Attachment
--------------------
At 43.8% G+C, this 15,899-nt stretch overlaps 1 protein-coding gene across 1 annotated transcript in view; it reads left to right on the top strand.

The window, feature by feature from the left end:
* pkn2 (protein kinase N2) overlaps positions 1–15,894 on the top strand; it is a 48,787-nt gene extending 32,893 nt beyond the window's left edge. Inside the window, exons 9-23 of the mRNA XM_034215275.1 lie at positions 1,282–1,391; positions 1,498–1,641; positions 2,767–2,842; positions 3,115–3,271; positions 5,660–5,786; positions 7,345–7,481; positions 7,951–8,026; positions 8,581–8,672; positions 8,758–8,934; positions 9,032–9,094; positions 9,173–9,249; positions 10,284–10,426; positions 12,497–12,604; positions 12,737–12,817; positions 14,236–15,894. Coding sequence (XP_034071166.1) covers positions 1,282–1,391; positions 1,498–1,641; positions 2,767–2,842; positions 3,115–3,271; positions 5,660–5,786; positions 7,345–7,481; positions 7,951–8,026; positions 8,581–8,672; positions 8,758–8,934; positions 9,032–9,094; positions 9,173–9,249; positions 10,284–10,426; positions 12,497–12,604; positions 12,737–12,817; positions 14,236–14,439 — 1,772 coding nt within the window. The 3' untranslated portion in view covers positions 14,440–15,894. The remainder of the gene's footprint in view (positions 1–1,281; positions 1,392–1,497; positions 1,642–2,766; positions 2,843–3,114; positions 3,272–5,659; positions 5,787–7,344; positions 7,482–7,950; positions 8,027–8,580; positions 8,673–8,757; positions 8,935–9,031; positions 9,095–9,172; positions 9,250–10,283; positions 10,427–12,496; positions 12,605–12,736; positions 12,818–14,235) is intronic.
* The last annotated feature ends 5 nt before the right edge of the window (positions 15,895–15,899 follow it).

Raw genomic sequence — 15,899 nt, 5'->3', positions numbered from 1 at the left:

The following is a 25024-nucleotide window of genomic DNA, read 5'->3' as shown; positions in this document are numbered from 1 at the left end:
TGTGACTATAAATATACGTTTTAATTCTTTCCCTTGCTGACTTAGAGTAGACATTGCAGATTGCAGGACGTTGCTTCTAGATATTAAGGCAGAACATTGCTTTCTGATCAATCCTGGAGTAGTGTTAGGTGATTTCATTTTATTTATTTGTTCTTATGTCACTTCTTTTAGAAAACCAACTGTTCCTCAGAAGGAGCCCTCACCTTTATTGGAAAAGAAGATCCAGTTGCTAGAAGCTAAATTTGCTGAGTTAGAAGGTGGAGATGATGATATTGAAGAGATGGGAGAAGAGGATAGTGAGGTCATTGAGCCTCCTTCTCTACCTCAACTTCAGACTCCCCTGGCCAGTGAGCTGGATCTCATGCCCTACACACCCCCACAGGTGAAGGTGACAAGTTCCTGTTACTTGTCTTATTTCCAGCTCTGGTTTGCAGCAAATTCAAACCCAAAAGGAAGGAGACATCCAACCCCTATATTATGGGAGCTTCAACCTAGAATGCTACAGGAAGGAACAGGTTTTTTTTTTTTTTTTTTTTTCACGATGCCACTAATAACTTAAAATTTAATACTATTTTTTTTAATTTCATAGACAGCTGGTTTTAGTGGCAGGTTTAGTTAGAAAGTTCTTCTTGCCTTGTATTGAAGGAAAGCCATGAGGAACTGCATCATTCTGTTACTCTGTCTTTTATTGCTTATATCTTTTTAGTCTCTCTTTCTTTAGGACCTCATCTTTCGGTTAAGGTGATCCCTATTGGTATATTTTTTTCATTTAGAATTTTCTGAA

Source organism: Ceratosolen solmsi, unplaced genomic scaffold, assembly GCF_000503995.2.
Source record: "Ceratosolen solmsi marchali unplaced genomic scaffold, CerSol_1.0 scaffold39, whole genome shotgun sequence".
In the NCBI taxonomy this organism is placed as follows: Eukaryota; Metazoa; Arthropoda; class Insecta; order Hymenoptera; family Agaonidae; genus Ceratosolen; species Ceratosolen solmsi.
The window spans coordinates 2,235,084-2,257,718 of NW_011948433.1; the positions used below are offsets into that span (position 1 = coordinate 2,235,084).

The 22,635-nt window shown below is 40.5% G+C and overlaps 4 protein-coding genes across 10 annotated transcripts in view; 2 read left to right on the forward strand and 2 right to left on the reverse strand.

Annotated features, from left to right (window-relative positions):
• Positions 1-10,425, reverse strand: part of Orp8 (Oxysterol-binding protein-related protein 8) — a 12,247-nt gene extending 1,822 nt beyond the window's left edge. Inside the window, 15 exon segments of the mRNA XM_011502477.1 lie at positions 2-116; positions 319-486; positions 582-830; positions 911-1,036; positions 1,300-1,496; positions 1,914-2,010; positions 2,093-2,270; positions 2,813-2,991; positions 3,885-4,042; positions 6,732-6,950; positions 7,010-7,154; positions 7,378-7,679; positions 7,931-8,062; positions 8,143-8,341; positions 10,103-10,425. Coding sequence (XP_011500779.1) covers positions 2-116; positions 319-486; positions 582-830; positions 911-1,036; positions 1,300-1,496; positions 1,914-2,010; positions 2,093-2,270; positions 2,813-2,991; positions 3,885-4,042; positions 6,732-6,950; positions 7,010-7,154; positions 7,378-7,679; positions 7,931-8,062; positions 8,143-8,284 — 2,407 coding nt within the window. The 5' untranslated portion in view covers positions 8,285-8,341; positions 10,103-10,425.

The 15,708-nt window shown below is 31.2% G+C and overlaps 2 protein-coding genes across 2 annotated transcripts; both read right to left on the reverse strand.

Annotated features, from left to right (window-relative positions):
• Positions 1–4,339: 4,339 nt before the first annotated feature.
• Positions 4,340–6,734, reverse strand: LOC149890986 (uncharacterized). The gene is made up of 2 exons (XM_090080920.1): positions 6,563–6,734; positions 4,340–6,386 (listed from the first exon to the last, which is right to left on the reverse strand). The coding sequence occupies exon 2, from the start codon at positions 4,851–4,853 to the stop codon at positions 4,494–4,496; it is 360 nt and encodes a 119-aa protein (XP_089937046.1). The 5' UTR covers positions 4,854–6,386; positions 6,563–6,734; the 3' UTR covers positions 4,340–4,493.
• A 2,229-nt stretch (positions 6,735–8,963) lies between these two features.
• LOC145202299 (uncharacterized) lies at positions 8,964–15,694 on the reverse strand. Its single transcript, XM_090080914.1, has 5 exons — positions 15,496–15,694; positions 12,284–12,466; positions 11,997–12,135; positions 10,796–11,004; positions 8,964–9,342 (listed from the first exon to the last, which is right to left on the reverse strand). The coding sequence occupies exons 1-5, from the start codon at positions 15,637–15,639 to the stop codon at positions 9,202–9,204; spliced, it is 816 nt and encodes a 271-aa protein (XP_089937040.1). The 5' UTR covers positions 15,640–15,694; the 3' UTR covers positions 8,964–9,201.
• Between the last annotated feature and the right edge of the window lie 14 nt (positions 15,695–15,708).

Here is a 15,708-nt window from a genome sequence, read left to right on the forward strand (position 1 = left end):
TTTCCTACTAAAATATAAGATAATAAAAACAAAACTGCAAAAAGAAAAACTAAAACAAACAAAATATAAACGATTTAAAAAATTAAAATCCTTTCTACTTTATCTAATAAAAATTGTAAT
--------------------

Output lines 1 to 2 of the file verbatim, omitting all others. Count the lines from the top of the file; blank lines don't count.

At 43.8% G+C, this 15,899-nt stretch overlaps 1 protein-coding gene across 1 annotated transcript in view; it reads left to right on the top strand.

The window, feature by feature from the left end: